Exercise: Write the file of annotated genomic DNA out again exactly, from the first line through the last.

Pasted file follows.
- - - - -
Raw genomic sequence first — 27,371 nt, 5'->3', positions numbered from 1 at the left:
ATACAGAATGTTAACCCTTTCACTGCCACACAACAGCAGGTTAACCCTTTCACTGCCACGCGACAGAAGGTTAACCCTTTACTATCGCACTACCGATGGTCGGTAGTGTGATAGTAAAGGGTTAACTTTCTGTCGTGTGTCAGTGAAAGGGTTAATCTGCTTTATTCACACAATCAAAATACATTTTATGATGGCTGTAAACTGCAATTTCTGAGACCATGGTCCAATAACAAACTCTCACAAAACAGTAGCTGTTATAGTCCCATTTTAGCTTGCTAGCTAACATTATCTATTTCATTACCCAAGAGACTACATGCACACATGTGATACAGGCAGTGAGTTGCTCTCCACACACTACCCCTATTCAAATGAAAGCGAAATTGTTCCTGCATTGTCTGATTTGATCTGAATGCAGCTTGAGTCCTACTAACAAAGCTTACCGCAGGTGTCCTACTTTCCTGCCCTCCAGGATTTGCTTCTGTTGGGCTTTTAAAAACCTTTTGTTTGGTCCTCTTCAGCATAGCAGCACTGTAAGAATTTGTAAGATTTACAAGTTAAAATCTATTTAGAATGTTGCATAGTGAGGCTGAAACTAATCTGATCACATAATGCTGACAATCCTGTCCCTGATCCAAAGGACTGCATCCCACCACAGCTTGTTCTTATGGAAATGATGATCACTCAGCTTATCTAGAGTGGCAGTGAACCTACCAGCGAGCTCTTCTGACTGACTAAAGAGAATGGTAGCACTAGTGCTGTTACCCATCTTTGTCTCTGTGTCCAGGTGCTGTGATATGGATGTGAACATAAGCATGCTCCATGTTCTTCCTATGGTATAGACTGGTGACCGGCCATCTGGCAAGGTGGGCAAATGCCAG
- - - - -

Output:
Raw genomic sequence first — 27,371 nt, 5'->3', positions numbered from 1 at the left:
ATACAGAATGTTAACCCTTTCACTGCCACACAACAGCAGGTTAACCCTTTCACTGCCACGCGACAGAAGGTTAACCCTTTACTATCGCACTACCGATGGTCGGTAGTGTGATAGTAAAGGGTTAACTTTCTGTCGTGTGTCAGTGAAAGGGTTAATCTGCTTTATTCACACAATCAAAATACATTTTATGATGGCTGTAAACTGCAATTTCTGAGACCATGGTCCAATAACAAACTCTCACAAAACAGTAGCTGTTATAGTCCCATTTTAGCTTGCTAGCTAACATTATCTATTTCATTACCCAAGAGACTACATGCACACATGTGATACAGGCAGTGAGTTGCTCTCCACACACTACCCCTATTCAAATGAAAGCGAAATTGTTCCTGCATTGTCTGATTTGATCTGAATGCAGCTTGAGTCCTACTAACAAAGCTTACCGCAGGTGTCCTACTTTCCTGCCCTCCAGGATTTGCTTCTGTTGGGCTTTTAAAAACCTTTTGTTTGGTCCTCTTCAGCATAGCAGCACTGTAAGAATTTGTAAGATTTACAAGTTAAAATCTATTTAGAATGTTGCATAGTGAGGCTGAAACTAATCTGATCACATAATGCTGACAATCCTGTCCCTGATCCAAAGGACTGCATCCCACCACAGCTTGTTCTTATGGAAATGATGATCACTCAGCTTATCTAGAGTGGCAGTGAACCTACCAGCGAGCTCTTCTGACTGACTAAAGAGAATGGTAGCACTAGTGCTGTTACCCATCTTTGTCTCTGTGTCCAGGTGCTGTGATATGGATGTGAACATAAGCATGCTCCATGTTCTTCCTATGGTATAGACTGGTGACCGGCCATCTGGCAAGGTGGGCAAATGCCAG